Lack of data visibility is your biggest contract risk.

Bad Data Connections

Our recent webinar with IACCM, Contract Management – Beyond the Expected, raised a lot of interesting and varied points about the need for contract lifecycle management, and the potential complexity involved. Especially around data visibility – or lack of it, what Sean Delaney, VP of Sales at Determine, called “data disaggregation.” Which is a fancy-pants way of saying your data is a hot mess.

Data disaggregation can be the result of a number of things, including multiple system implementations over time, geographies, and rapid and / or repeated merger and acquisition activity. M&A is a big culprit, especially in industries that run on data, like financial services for instance. Which often are also industries that rely very heavily on contracts. This creates what Sean referred to as “unknown-unknowns” – the likelihood that what you can’t see is dangerous 3rd-party risk.

Data, data everywhere. But where?

Over the years I have done a number of stints in financial services marketing at commercial banks, investment banks, asset managers and others. While different places had varying degrees of data integration, it was generally never 100%. A while back, I got an offer for a contract position at a major US bank to, in their words, “clean up customer communications.”

This bank – like many – had gone on a buying spree for a decade or so, snapping up small and regional banks and financial firms in various parts of the country. This resulted in a dramatic rise in disconnected systems across geographies, at the same time increasing the number of disparate products and services in the bank’s portfolio. By the time I got there, the customer communications team had more database people on staff than anything else.

Why? Because they had “inherited” close to 6,000 separate customer letters across all those institutions. All different systems, all different locations. It was obvious they had no idea of their unknown-unknowns – and these were simple customer letters.

I don’t know if this particular financial institution was “systemically important” or not, but with a huge portfolio of mortgages, personal and auto loans, banking services and a major credit card business, what were the real business and third-party risks lurking in the rest of all that data disaggregation? I didn’t stick around to find out, and neither did my money, since I was a customer of the bank – at that time.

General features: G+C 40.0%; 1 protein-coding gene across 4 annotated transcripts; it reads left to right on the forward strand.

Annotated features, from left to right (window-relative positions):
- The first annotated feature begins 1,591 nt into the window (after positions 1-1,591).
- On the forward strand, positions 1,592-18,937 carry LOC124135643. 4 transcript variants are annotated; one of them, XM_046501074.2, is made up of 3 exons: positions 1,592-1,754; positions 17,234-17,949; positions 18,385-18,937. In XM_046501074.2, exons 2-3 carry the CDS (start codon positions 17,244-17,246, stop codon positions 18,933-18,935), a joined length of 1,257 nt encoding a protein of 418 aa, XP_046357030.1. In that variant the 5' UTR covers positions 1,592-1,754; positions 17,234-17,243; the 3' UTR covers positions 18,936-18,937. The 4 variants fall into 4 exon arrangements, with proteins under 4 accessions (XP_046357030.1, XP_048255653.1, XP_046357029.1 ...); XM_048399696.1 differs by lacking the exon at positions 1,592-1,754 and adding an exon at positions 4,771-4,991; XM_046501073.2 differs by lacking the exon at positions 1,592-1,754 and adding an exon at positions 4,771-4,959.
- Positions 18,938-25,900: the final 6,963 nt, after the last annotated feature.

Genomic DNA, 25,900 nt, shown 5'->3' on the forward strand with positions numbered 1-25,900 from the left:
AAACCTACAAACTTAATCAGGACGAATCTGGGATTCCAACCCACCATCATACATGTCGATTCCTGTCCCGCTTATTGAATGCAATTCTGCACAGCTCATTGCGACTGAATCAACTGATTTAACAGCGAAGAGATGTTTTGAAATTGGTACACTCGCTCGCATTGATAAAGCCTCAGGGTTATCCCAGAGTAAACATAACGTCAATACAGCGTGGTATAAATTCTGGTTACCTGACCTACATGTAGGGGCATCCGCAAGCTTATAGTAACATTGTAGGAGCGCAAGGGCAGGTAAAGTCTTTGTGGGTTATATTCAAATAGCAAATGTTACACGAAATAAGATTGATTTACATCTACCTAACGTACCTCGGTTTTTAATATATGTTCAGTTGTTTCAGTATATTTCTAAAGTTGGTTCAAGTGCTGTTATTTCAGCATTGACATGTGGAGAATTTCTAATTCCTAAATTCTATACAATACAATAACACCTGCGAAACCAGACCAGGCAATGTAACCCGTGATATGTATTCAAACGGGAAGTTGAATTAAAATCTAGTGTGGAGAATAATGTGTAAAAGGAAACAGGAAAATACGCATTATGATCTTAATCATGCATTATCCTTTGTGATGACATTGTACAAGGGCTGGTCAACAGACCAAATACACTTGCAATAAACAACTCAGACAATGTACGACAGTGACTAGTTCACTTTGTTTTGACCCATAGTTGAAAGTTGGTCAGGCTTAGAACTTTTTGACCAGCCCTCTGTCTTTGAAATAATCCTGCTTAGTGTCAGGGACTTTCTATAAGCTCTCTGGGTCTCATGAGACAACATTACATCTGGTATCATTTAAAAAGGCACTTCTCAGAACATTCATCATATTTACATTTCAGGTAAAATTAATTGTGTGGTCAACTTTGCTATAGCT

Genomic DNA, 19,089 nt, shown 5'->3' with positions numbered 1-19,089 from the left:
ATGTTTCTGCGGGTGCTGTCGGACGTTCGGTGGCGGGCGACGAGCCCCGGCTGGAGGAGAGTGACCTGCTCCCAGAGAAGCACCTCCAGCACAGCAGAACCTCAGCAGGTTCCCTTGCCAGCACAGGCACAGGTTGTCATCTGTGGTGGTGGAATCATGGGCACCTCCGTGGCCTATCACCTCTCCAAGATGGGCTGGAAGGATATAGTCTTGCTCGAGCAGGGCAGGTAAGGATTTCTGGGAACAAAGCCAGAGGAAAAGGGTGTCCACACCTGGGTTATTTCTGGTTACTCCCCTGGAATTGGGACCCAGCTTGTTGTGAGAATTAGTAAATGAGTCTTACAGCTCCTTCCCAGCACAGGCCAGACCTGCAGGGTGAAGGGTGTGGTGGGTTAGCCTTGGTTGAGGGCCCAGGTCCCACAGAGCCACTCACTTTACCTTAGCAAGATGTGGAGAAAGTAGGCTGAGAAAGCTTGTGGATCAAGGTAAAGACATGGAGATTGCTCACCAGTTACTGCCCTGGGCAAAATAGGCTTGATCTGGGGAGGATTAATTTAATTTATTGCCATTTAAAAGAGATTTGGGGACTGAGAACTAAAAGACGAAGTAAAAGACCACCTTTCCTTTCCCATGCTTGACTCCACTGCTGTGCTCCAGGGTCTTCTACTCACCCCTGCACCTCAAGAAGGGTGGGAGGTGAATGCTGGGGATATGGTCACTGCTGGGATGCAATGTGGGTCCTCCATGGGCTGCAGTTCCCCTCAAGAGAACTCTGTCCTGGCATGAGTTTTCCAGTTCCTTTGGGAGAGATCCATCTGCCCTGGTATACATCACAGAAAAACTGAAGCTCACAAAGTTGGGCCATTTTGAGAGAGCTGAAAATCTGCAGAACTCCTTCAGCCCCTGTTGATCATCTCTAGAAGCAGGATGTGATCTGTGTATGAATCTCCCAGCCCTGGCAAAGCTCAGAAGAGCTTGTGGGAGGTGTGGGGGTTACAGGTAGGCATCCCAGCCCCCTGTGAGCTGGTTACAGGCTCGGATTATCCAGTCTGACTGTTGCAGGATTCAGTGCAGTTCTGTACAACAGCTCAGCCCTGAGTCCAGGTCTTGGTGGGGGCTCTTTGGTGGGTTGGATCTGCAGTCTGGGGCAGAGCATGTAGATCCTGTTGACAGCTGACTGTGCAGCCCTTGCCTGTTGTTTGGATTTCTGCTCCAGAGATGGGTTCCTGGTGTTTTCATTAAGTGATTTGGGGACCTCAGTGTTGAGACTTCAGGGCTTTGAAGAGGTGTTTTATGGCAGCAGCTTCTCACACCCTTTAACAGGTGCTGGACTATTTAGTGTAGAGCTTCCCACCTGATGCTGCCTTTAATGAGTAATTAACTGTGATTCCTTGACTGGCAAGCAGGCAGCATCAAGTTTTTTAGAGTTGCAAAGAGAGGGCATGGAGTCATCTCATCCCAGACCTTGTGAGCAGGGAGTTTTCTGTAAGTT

Contract management rule one: you can‘t manage what you can’t see.

If contracts are the lifeblood of business, then data is what gives those contracts their value. This is true from a purely commercial standpoint – e.g., knowing the obligations, expectations, parameters of all parties in a contract. It’s also critical from a risk perspective: to paraphrase Sean Delaney’s recent blog about Carillion, all the data points have to come together in one place in order to minimise the risks to the organization. From a regulatory viewpoint, have visibility and control over enterprise data is usually beyond a simple business imperative, but a legal mandate.

The recent Forrester research report, Predictions 2018: A year of reckoning, showed that 80% of organizations admitted they won’t be GDPR compliant by May 25 – the deadline. What’s more (and more troubling), 50% of organizations said they weren’t going to bother. They would rather take the risk of significant financial and reputational damage (fines for non-compliance are set at €20 million or 4% of annual global turnover) than confront the task, admittedly Herculean, of getting enterprise data under control.

If a company doesn’t have its data in hand, how good are the contracts it’s creating?

As Sean, Mike Behne, VP of Professional Services at Determine, and Tim Cummins, CEO of IACCM, all agreed during the webinar, implementing a contract lifecycle management solution has to be preceded by a top-down commitment to preparing for it first. As Mike mentioned, Determine can do a CLM implementation in eight-to-twelve weeks, depending on the company and its complexity. But that means having all the groundwork done, all the organizational sponsors in agreement, all the budget sources in line. But just as importantly, having all enterprise data present and accounted for – even if the contents are “unknown-unknowns” is mandatory.

Otherwise, you may end up better managing your contracts, without better managing risk.

The webinar with IACCM, Contract Management – Beyond the Expected, is on-demand. You’ll also find a host of other CLM, supplier and other research, whitepapers and webinars in our Resource Library. If you’re ready to see first-hand how to manage contracts on the Determine Cloud Platform, schedule a personalized demonstration.

Still quiet here.sas

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